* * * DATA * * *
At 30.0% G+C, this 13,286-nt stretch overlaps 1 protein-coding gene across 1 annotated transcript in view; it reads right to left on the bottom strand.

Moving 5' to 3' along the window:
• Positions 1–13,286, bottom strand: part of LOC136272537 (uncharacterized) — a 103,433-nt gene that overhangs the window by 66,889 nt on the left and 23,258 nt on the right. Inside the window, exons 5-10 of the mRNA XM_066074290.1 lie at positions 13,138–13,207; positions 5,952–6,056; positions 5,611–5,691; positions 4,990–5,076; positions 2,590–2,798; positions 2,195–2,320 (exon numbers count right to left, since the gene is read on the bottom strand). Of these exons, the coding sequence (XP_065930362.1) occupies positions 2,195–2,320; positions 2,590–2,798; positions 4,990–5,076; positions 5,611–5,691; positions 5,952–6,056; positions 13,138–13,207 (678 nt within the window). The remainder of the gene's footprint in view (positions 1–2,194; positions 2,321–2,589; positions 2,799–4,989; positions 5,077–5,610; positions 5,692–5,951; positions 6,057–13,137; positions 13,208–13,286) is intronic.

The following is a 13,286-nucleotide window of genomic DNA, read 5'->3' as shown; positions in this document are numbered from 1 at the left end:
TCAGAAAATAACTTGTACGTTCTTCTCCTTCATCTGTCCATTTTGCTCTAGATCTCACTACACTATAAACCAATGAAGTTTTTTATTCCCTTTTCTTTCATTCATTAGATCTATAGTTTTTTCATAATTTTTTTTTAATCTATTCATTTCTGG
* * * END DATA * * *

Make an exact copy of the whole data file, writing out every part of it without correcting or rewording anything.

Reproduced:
At 30.0% G+C, this 13,286-nt stretch overlaps 1 protein-coding gene across 1 annotated transcript in view; it reads right to left on the bottom strand.

Moving 5' to 3' along the window:
• Positions 1–13,286, bottom strand: part of LOC136272537 (uncharacterized) — a 103,433-nt gene that overhangs the window by 66,889 nt on the left and 23,258 nt on the right. Inside the window, exons 5-10 of the mRNA XM_066074290.1 lie at positions 13,138–13,207; positions 5,952–6,056; positions 5,611–5,691; positions 4,990–5,076; positions 2,590–2,798; positions 2,195–2,320 (exon numbers count right to left, since the gene is read on the bottom strand). Of these exons, the coding sequence (XP_065930362.1) occupies positions 2,195–2,320; positions 2,590–2,798; positions 4,990–5,076; positions 5,611–5,691; positions 5,952–6,056; positions 13,138–13,207 (678 nt within the window). The remainder of the gene's footprint in view (positions 1–2,194; positions 2,321–2,589; positions 2,799–4,989; positions 5,077–5,610; positions 5,692–5,951; positions 6,057–13,137; positions 13,208–13,286) is intronic.

The following is a 13,286-nucleotide window of genomic DNA, read 5'->3' as shown; positions in this document are numbered from 1 at the left end:
TCAGAAAATAACTTGTACGTTCTTCTCCTTCATCTGTCCATTTTGCTCTAGATCTCACTACACTATAAACCAATGAAGTTTTTTATTCCCTTTTCTTTCATTCATTAGATCTATAGTTTTTTCATAATTTTTTTTTAATCTATTCATTTCTGG